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Back to School Shopping: It's As Easy as A-B-C and 1-2-3

Posted by Cara Allen - Parenting

There are already ads for back to school supplies!  Didn't school just end?  Have kids even had a chance to get bored yet?

A favorite commercial shows a dad shopping for his two children.  He is jumping and dancing down the aisles as his daughter and son look bored....and embarrassed.  The song playing in the background?  "It's the Most Wonderful Time of the Year."

It's telling, or maybe ironic, that a Christmas song is playing during that commercial, because according to the National Retail Federation, the money spent during back to school season is second only to Christmas!  Between K-12 supplies and clothing and the back to college group, parents spend more than $72 billion dollars.

So, back to school time is certainly not the most wonderful time of the year for parents and their wallets.  The Retail Federation also breaks out the average amounts spent per child - $581 for elementary students, $682 for middle school ages, and $683 for high school students.  If you have multiple students in multiple grades, back to school can feel like a second mortgage.  However, it doesn't have to be that way.  Here are a few simple strategies to get maximum value this year and how to plan for next year so your wallet won't cry out in pain!

First, follow these A-B-C's:

A - Assemble lists and ad papers.  Find the supply lists for the grades of each of your children and make one master list of supplies needed.  If one child needs 2 boxes of tissues and another needs three boxes - you need 5 boxes total and you can now look for a bulk deal and cover both children.

Also, gather the ad papers for all the stores carrying back to school supplies.  You might be surprised at all the different stores that carry supplies, including some home improvement stores and dollar stores.  Don't assume that the stores saying they have the lowest prices actually do.

B - Budget how you are going to spend your money.  Without creating a limit you will spend too much.  Take last year's total and try to spend less this year.  Use Extension's Back to School Planning worksheet:  http://web.extension.illinois.edu/lmw/downloads/54393.pdf

If you are truly unsure of how much money you should budget, set your limits in terms of descriptions - buy only what is on the school supply lists.  Only allow each child one "trendy" item like a popular character backpack or notebook, for example, and then purchase plain (less expensive) notebooks after that.  Just buy one or two new outfits for the beginning of school and buy the remaining school clothes as the year progresses.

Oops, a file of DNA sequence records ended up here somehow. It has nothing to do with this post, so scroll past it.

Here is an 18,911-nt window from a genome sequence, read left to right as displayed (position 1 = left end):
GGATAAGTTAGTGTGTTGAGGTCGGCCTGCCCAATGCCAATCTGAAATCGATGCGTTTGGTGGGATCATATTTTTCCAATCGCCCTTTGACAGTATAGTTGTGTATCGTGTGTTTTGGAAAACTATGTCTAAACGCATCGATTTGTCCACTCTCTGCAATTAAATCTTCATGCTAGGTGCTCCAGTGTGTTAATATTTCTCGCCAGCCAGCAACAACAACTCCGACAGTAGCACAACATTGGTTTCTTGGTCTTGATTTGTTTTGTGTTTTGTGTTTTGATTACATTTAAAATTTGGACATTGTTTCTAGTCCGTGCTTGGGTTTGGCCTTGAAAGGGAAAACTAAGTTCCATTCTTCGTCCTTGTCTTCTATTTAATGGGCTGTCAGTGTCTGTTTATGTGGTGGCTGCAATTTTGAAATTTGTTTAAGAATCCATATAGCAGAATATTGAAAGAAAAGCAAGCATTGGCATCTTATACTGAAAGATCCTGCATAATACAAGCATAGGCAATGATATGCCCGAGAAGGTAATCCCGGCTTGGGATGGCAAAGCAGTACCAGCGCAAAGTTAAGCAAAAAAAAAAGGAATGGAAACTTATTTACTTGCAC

C - Cash, no credit cards. You don't want to add to the already escalating cost of back to school by adding the interest you will pay by adding these expenses to your credit card balance.  The exception would be if you pay your balance in full every month and you have a rewards card so you get something in return.  Keep in mind, though, that when you use plastic (credit OR debit cards) research shows people spend on average 30% more than when they use cash.  Cash is a great budgeting device - it is a visual representation of how much you are spending and when it is gone.....you have to stop!

Also these 1-2-3's:

1.  Don't shop for supplies/clothes all at once. Stores are offering deals every week between now and the middle of September.  Buy as much as you can on sale and spend as little as possible on full priced items.  Stores should have clearance sales on summer clothes that will take your kids through much of the first quarter.  Save buying the fall/winter clothes until it is a bit cooler.

2.  Do not take kids with you on most of your shopping trips, if you can help it.  They are masters at impulse shopping which can easily bust your budget.  Two kid friendly strategies:

take them on a special trip for that one special trendy item they must have - a superhero backpack, for example; or

give them a small budget for something - backpack, special notebook, first day outfit.  This allows them some freedom and teaches them about budgeting.  For high school aged kids, give them their clothing budget and tell them how long it has to last (the semester, for example.)

3.  Save a chunk of your budget for items requested by teachers that are not on the list and for items that will need to be replaced during the year because they are worn out or outgrown.

Finally, save all your receipts from this year as well as your budget worksheet.  Grab a copy of the supply list for child's grade next year.  Use these to plan next year's budget and begin putting a little money away each month for Back to School 2016.  It will be here sooner than you think!

I want to thank my colleague, Pam Atkinson, Consumer Economics educator, who wrote this information and graciously agreed to let me use it in the Family Files blog.  If you like the contents of this post, check out other blog posts by the Consumer Economics team at www.RetireWell.uiuc.edu.

 

 


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